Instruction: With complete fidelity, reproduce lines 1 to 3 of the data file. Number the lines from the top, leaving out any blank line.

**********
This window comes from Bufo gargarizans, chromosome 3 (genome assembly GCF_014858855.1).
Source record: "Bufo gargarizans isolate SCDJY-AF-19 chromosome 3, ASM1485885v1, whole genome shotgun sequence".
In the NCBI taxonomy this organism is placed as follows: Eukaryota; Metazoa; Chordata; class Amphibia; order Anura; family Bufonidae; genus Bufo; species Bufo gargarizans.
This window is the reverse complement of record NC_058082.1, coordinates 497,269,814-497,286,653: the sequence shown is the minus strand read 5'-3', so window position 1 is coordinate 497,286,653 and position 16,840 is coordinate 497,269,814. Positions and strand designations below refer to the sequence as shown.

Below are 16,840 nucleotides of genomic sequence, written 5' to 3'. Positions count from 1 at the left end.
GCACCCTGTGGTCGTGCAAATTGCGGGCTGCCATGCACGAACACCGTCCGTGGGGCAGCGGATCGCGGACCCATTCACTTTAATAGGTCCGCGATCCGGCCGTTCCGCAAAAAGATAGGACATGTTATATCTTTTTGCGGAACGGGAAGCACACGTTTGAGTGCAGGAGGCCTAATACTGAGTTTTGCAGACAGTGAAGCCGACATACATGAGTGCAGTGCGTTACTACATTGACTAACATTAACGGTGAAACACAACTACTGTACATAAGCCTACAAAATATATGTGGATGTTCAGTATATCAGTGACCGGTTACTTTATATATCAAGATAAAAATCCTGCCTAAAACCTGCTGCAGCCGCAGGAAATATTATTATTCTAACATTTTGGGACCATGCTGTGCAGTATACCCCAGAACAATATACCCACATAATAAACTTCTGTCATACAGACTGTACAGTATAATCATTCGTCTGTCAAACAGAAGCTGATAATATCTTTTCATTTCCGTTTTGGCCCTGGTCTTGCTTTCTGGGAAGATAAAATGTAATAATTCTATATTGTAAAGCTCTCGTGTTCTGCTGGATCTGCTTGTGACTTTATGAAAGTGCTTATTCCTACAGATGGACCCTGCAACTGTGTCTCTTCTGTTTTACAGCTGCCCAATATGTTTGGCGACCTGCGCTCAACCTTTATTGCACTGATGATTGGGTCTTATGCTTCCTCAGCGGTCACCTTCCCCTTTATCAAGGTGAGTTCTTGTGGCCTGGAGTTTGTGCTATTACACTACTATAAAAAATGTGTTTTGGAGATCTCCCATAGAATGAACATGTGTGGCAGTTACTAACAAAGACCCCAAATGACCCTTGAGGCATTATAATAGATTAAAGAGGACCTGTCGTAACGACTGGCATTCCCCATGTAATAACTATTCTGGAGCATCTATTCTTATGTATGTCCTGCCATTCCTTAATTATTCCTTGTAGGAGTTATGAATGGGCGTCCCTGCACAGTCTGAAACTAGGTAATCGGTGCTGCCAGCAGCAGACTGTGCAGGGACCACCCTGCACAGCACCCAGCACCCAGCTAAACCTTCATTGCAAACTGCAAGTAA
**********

This window comes from Bufo gargarizans, chromosome 3 (genome assembly GCF_014858855.1).
Source record: "Bufo gargarizans isolate SCDJY-AF-19 chromosome 3, ASM1485885v1, whole genome shotgun sequence".
In the NCBI taxonomy this organism is placed as follows: Eukaryota; Metazoa; Chordata; class Amphibia; order Anura; family Bufonidae; genus Bufo; species Bufo gargarizans.